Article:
That's the real goal. Israel has never recovered from its defeat at the hands of Hezbollah during the 33 Day war in 2006, so it is planning to restart hostilities. The attack on Gaza is just a "dry run" to strengthen morale and put the finishing touches on the battle plan. That's why there's such a disparity between the implicit risks of the current operation and its minuscule strategic gains. It's not really Hamas in the cross-hairs, but Hezbollah; and this time, Israel hopes to crush them with overwhelming force. The massive week-long aerial bombardment of Gaza; the pounding by heavy artillery units, and the deployment of elite troops and armored divisions, all presage a massive Normandy-type invasion of Lebanon with the probability of high casualties.
Gaza has also been the testing ground for new Defence Minister Ehud Barak and Chief of the General Staff Gabi Ashkenazi. Barak and Ashkenazi replaced former Defence chief Amir Peretz and Israeli Air Force Commander Dan Halutz, the two main scapegoats for the failed campaign. The new leaders are expected to take what they've learned in Gaza and use it in Lebanon. So far, the invasion appears to have gone according to plan.
Israel's Tonkin Bay?
Two days before Israel began its bombardment of the Gaza Strip, UNIFIL (UN peacekeepers) increased the number of daily patrols along Lebanon's southern border. According to the Jerusalem Post, "The decision to increase UNIFIL's patrols had nothing to do with Israel's military operation... but rather with the international organization's goal to monitor the implementation of Security Council Resolution 1701."
Hezbollah has been watching the activity on the border with growing concern suspecting that Israel may be using the invasion of Gaza to divert attention from their real objective, another war in Lebanon. Presently, the Shi'ite militia is on its highest alert and is preparing itself for any sudden flare up. Israeli warplanes have increased their flights over Lebanon in the last 10 days and the IDF has called up thousands of reserve troops and placed some of them along the northern border. Naturally, the tension is rising . Hezbollah chief Hassan Nasrallah has publicly rejected the idea of supporting Hamas militarily, but the Israeli media continues to portray him as a potential threat.
"We are here, ready for every possibility and prepared for any aggression," Nasrallah said on Monday. "We will not weaken, fear or surrender. I tell Olmert, the loser, the disappointed and defeated in Lebanon, 'You will not be able to eradicate Hamas and you will not be able to eradicate Hezbollah."
The smoking gun?
According to the Jerusalem Post: "On Monday, Lebanese president Michel Suleiman suggested Israel was responsible for eight rockets that were found in southern Lebanon, saying that he fears "it is an Israeli attack to implicate Lebanon," according to the NOW Lebanon news site."
The eight rockets were on timers and aimed at Israel from Lebanese territory. Was Israel planning to start a war and make it look Hezbollah was to blame? The former President of Lebanon thinks so.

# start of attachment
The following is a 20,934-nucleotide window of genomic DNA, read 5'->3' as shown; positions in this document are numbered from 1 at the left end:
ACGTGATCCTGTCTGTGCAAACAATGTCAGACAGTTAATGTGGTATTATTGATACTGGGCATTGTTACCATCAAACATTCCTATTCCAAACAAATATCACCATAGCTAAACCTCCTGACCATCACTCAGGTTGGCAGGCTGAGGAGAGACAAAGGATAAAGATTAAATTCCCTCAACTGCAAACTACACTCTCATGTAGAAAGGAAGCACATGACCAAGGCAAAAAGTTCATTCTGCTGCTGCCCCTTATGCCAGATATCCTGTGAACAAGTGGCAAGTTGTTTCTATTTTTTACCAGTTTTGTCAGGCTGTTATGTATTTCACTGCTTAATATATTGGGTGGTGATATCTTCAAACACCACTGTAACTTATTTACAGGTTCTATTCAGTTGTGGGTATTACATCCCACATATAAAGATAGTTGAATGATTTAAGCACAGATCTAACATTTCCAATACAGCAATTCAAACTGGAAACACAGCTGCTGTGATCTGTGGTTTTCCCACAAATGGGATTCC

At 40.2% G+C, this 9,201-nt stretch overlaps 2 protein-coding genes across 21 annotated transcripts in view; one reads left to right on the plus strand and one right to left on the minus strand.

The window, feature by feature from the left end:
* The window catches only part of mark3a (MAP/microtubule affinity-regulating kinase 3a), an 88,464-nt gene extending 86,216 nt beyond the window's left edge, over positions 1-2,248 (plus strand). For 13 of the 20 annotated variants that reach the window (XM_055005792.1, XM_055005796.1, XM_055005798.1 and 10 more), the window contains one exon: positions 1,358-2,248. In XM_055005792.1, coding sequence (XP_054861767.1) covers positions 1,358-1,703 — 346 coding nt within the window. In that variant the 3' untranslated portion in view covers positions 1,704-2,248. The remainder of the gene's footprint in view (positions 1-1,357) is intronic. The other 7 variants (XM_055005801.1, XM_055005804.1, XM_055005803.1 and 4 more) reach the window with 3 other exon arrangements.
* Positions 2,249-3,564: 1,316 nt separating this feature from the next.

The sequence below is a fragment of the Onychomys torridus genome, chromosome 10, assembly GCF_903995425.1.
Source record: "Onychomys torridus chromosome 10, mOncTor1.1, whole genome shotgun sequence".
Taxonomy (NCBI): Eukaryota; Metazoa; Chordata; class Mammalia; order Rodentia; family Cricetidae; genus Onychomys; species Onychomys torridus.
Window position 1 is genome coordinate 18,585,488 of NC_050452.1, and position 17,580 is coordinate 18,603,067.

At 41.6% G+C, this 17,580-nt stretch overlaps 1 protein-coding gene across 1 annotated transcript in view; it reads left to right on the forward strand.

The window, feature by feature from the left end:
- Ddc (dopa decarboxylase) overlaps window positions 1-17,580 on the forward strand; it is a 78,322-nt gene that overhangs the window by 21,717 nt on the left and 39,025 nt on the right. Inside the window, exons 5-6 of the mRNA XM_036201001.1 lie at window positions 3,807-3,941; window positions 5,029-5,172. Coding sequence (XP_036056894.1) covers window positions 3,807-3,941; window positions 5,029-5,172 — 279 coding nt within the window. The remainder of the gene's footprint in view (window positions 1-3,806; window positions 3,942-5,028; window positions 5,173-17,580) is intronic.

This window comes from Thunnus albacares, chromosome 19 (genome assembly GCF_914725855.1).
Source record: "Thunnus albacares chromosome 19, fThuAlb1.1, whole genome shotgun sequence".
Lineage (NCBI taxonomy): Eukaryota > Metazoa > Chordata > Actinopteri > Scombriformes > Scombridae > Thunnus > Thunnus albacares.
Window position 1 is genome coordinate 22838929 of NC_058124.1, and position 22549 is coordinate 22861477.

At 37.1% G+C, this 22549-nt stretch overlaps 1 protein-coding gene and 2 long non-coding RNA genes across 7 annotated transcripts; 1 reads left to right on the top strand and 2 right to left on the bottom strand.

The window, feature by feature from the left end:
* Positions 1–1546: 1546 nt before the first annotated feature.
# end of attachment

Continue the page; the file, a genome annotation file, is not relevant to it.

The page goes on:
In an exclusive interview with Press TV on Tuesday, former President Emile Lahoud warned that once Israel is finished with Gaza, it would attack Lebanon in reprisal for its failure in the 33-day war.
“I'm sure that Israel is thinking after Gaza would turn towards Lebanon, and after Lebanon it will take every Arab state one by one, and this is what some of the Lebanese as some Arab leaders are not thinking about,” said the former Lebanese president....This is while Israeli Prime Minister Ehud Olmert was quoted as telling the French president Nicolas Sarkozy on Monday that "today Hamas and Tomorrow Hezbollah," will come under attack. (Press TV)
Also, the Israeli newspaper Ha'aretz reported this provocative comment by Head of Military Intelligence Maj. Gen. Amos Yadlin: "Yadlin said, 'Hezbollah might carry out a low-profile attack by means of a Palestinian organization that would be limited and not set the border alight.' He added that forces also remained on high alert in light of a possible Hezbollah strike against an Israeli target abroad." (Ha'aretz, 1-6-09)
Who really wants another war; Hezbollah or Israel?
Israel never accepted the outcome of the 33 Day war and will probably use the UN's failure to implement UN Resolution 1701--which requires the disarming of all militias--as an excuse for restarting the conflict. Nicholas Blanford, who authored a report on the 33 Day war, told Press TV:
"Yes, 1701 stopped the war in 2006. It stopped the fighting. I mean it saved the Israelis, the Israelis were obviously in deep trouble as various internal investigations and reports and commissions have elaborated....It was kind of an unfinished war in many respects. Hezbollah, for their part, recognized Israeli unease and unhappiness with the outcome of the war."
Israel considers the war "unfinished" and has been readying itself for two and a half years for a rematch. (Al Jazeera reported "Rockets from Lebanon Hit Israel" hours after this article was written.
The upcoming war with Lebanon has less to do with Hezbollah than it does with Israel's geopolitical ambitions. Israel wants to establish a new northern border at the Litani River in southern Lebanon and create an "Israel-friendly" regime in Beirut. The plan to annex the land south of the Litani River dates back to the founding of the Jewish state when Israel’s first Prime Minister David Ben Gurion described the country’s future borders this way: "To the north the Litani River, the southern border will be pushed into the Sinai, and to the east, the Syrian Desert, including the furthest edge of Transjordan."
In 1978, the IDF launched Operation Litani with the intention of annexing the southern part of Lebanon and setting up a Christian client-regime in Beirut that would take orders from Tel Aviv. Israel said that it needed a "buffer zone" for its security, the same excuse that it uses today. The 1982 invasion devolved into an 18-year onslaught which ravaged the Lebanese economy and killed more than 20,000 civilians. In 2000, Israel was driven from Lebanon by the region's newest guerrilla militia, Hezbollah.